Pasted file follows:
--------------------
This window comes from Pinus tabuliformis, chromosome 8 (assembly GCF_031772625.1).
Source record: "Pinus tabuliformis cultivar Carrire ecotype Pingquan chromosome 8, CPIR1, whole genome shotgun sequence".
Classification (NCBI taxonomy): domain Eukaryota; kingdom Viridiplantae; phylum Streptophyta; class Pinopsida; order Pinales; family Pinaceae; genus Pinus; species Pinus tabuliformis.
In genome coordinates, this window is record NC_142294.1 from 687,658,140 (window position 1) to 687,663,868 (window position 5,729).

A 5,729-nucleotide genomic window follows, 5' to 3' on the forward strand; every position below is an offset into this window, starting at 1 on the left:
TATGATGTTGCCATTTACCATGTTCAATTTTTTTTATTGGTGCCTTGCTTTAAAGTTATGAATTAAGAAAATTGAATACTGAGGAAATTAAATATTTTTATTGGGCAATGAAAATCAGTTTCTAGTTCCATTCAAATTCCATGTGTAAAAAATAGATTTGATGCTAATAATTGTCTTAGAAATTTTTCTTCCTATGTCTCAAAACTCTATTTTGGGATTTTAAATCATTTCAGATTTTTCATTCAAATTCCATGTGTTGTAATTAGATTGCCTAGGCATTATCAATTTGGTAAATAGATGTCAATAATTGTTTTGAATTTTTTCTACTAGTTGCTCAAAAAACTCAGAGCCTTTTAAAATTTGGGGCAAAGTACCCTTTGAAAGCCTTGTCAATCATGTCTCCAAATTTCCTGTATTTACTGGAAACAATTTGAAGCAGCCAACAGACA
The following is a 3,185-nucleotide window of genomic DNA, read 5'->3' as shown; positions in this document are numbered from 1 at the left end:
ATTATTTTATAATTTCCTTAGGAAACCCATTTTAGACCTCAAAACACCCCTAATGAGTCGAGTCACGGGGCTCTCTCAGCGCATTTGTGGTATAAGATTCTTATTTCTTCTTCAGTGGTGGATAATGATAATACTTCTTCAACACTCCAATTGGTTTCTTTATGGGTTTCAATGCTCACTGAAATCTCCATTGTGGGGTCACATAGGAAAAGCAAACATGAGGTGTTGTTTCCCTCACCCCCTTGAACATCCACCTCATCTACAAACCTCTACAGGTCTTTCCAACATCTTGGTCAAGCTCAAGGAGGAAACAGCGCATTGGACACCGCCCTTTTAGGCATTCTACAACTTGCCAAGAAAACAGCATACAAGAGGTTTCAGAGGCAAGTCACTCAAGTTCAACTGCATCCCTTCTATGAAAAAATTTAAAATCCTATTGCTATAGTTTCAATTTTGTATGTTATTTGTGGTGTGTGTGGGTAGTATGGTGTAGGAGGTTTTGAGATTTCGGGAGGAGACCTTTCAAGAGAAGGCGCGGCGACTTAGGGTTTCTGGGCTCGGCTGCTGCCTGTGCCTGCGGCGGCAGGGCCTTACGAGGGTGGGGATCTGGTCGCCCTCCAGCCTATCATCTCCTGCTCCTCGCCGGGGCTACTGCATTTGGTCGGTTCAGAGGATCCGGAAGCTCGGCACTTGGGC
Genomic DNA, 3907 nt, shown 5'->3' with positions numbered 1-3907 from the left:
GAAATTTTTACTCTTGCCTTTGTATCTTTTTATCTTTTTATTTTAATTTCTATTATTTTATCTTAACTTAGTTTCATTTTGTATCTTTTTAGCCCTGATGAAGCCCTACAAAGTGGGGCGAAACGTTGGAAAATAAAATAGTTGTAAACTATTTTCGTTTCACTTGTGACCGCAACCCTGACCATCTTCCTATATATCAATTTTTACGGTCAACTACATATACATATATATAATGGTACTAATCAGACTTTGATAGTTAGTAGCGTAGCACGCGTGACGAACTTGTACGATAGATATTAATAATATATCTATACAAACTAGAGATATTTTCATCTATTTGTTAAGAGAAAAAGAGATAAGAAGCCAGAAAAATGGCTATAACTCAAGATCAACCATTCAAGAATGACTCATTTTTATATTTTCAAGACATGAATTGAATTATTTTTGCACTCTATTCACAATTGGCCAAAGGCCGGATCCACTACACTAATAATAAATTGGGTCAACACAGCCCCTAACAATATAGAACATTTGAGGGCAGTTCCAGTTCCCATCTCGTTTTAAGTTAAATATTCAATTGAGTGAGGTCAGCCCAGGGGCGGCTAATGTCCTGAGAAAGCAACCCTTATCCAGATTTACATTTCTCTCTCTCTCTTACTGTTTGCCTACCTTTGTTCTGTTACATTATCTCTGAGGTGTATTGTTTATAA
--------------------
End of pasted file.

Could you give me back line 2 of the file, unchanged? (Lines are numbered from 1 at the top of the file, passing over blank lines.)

Source record: "Pinus tabuliformis cultivar Carrire ecotype Pingquan chromosome 8, CPIR1, whole genome shotgun sequence".